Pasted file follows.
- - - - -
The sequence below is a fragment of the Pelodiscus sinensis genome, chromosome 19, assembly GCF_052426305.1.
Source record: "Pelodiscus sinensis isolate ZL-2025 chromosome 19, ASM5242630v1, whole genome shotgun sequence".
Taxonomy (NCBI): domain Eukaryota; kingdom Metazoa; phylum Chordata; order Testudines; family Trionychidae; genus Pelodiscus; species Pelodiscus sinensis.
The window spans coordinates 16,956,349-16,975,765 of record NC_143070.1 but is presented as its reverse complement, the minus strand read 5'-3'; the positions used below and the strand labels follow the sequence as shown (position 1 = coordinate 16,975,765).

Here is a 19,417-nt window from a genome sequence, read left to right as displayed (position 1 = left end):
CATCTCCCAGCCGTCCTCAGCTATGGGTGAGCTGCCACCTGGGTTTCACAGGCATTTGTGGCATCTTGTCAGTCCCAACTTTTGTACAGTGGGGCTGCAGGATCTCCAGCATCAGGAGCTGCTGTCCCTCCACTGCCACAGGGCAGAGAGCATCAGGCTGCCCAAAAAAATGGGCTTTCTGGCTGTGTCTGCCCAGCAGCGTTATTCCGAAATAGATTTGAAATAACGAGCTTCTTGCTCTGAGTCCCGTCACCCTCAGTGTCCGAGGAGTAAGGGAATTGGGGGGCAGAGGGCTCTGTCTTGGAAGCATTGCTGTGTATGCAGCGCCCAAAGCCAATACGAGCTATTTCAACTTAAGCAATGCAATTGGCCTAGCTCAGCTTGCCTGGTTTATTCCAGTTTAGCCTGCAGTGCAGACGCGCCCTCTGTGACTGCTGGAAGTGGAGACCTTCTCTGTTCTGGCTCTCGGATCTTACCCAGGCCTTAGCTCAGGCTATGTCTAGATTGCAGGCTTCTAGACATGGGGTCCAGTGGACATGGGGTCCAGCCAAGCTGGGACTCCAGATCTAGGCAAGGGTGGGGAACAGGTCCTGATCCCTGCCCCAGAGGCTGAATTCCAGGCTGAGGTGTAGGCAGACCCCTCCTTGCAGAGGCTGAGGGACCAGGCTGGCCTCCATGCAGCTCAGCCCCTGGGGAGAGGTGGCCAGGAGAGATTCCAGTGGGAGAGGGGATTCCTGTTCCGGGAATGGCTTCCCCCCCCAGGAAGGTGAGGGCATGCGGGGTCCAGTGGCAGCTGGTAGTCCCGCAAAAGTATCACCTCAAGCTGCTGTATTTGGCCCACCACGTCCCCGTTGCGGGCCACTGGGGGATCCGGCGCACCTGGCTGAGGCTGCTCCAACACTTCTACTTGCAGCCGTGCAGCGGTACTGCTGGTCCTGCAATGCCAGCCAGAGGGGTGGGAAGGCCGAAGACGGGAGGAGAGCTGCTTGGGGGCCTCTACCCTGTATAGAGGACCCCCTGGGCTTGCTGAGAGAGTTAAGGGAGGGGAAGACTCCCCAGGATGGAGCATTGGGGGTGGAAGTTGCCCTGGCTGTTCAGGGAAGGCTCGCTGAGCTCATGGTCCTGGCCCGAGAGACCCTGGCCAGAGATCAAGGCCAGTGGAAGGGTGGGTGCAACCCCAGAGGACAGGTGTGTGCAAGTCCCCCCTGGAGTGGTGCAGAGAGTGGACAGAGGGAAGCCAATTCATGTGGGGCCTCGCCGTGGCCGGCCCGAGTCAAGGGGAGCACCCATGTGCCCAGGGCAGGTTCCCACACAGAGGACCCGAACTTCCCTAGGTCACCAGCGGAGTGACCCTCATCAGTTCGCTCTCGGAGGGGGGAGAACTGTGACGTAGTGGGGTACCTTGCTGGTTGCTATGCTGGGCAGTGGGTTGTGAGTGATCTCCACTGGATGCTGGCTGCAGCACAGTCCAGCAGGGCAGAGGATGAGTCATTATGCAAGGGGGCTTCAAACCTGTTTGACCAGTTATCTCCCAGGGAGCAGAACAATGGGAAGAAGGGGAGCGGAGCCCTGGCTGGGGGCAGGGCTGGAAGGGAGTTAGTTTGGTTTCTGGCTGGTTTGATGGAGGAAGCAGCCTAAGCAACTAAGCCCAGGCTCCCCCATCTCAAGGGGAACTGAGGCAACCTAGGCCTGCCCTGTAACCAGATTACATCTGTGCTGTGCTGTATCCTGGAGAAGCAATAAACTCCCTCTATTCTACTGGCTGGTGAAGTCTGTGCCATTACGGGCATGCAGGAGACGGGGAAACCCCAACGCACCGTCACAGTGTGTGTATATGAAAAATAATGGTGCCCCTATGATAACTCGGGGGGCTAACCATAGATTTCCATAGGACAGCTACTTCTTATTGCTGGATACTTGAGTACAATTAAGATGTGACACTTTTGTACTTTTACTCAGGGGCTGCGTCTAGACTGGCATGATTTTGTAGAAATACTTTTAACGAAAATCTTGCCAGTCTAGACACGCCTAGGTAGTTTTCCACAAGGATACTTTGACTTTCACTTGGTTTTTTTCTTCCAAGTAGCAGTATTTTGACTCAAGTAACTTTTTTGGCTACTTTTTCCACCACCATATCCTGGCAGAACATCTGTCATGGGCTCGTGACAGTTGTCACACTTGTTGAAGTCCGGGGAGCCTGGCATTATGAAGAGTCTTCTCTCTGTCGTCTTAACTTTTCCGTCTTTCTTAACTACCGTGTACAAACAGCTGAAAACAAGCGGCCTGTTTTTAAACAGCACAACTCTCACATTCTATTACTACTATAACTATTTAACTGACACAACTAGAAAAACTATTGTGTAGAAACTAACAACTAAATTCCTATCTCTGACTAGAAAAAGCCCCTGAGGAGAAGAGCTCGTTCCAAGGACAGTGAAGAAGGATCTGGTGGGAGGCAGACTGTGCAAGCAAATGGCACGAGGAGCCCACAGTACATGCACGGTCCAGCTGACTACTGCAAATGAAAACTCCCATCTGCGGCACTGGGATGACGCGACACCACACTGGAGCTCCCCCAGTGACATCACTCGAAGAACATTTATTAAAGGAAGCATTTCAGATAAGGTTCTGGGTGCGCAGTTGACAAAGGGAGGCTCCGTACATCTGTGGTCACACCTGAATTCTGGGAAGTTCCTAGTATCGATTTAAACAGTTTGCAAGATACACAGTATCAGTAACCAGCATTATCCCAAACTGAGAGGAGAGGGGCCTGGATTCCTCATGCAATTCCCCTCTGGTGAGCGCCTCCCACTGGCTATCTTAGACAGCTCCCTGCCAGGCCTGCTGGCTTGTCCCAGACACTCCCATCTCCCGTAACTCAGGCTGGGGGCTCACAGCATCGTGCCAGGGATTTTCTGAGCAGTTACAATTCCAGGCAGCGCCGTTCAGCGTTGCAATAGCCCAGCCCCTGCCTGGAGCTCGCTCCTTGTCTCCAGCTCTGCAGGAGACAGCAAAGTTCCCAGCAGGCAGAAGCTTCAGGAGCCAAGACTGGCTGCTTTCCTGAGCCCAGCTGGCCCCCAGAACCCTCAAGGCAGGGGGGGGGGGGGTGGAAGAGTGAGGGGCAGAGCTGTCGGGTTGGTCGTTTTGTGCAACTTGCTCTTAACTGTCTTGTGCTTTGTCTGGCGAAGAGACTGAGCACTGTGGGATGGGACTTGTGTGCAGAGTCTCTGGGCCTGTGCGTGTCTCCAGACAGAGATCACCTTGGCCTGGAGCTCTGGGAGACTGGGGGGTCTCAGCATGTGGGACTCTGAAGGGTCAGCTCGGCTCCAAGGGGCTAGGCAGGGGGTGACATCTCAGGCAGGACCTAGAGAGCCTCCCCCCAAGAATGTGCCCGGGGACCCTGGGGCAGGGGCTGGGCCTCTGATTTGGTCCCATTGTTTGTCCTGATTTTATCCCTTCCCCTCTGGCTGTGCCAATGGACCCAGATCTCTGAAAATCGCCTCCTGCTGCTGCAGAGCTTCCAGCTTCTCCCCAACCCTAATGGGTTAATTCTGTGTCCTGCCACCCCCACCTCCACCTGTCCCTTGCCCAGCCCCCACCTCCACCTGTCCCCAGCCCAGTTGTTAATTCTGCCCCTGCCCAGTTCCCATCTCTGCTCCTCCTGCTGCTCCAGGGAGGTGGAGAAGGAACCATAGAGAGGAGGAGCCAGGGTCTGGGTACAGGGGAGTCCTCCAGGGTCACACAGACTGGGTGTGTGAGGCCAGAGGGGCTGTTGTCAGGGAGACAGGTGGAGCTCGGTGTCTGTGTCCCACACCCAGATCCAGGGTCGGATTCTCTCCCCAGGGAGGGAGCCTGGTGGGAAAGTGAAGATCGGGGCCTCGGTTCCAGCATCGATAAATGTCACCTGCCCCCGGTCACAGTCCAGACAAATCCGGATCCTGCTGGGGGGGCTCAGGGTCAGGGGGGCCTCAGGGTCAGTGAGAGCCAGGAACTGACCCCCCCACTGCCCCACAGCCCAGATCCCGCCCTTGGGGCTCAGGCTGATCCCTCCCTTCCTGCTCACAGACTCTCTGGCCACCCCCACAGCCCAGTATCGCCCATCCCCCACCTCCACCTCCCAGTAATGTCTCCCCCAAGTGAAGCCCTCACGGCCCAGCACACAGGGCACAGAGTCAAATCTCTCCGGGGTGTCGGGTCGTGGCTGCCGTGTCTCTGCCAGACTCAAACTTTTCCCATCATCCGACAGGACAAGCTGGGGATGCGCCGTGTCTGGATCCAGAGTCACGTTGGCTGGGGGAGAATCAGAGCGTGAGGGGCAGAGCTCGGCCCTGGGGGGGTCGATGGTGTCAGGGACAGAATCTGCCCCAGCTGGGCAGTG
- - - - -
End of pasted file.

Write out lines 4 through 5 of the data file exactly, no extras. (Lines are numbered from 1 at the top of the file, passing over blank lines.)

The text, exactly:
The window spans coordinates 16,956,349-16,975,765 of record NC_143070.1 but is presented as its reverse complement, the minus strand read 5'-3'; the positions used below and the strand labels follow the sequence as shown (position 1 = coordinate 16,975,765).

Here is a 19,417-nt window from a genome sequence, read left to right as displayed (position 1 = left end):